FTC staff reportedly recommends antitrust lawsuit against Google

The agency has been investigating claims that the company unfairly disadvantaged competitors in search results and refused to license essential patent technology

The Federal Trade Commission (FTC) will reportedly recommend that the U.S. government sue Google Inc. for violations of antitrust law.

Google stands accused of a host of anti-competitive practices, including charges that it attempted to keep competitors from using certain smartphone patents. Under antitrust law, holders of “standard essential patents”—patents that are central to developing industry-standard products—must license those patents on fair and reasonable terms. But Google has reportedly run afoul of the FTC by attempting to stop U.S. imports of Microsoft Corp. and Apple Inc. products, on the grounds that the devices infringe patents held by Google-owned Motorola Mobility.

Other companies have also accused Google of intentionally pushing competitors’ websites to the bottom of its search results, to better promote its own travel, entertainment and shopping services.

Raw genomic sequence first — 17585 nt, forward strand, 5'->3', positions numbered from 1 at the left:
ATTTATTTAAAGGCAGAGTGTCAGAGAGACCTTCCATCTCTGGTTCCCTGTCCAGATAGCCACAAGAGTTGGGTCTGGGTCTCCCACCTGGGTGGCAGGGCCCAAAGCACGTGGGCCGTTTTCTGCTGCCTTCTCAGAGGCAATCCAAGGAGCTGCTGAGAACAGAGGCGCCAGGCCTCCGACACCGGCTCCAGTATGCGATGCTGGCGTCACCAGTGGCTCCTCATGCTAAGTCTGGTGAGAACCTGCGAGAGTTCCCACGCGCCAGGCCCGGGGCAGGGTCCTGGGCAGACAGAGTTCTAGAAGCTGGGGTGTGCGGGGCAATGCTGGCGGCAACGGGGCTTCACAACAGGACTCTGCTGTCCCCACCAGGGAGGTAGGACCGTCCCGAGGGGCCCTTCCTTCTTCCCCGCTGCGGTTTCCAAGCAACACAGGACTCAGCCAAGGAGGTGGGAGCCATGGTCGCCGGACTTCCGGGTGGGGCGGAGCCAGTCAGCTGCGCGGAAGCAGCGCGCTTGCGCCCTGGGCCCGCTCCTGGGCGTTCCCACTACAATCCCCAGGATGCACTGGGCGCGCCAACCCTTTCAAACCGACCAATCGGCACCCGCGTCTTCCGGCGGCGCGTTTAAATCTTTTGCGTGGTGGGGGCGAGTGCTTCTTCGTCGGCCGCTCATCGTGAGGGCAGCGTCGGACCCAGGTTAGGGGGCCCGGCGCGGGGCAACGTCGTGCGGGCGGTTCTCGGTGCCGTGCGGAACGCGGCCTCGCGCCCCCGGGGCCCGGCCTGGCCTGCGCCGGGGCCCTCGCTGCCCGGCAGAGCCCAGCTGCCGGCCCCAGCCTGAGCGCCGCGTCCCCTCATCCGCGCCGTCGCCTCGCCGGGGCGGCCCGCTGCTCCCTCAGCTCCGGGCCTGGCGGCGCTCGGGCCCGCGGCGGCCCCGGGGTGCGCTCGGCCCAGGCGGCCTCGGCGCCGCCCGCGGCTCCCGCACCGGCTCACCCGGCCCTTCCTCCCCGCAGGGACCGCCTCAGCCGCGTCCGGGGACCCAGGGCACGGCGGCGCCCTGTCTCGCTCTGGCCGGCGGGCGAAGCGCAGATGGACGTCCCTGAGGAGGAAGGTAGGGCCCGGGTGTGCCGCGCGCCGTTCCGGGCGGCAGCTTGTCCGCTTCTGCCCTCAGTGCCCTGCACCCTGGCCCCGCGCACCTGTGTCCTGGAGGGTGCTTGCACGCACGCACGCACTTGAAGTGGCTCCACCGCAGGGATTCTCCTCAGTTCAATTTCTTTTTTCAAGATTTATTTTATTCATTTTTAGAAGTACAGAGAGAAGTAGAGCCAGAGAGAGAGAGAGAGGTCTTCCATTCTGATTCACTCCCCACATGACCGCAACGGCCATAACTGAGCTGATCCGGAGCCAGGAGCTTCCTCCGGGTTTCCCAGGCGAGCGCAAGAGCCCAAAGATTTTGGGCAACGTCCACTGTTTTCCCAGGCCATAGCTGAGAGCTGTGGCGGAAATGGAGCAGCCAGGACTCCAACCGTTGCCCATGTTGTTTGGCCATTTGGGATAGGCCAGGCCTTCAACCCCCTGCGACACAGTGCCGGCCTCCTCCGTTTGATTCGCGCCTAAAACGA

In an interview with Bloomberg Government’s “Capitol Gains” last month, FTC Chairman Jon Leibowitz suggested that the agency was “open” to a settlement in the case, although he would not say at the time whether Google would face charges.

According to Reuters, Google would not comment on reports of an impending suit, saying only “we take our commitments to license on fair, reasonable and non-discriminatory terms very seriously.”

The search engine company has faced the FTC’s wrath before. In July, it reportedly paid $22.5 million to settle charges that it bypassed settings on Apple Inc.’s Safari browser.

Read more at Thomson Reuters.

For more InsideCounsel coverage of Google, see:

Rosetta Stone, Google settle trademark infringement suit

French racism suit against Google dropped

Google, publishers agree to e-book settlement

“Innocence of Muslims” actress sues filmmaker and Google

FTC approves $22.5 million fine in Google privacy case


Alanna Byrne

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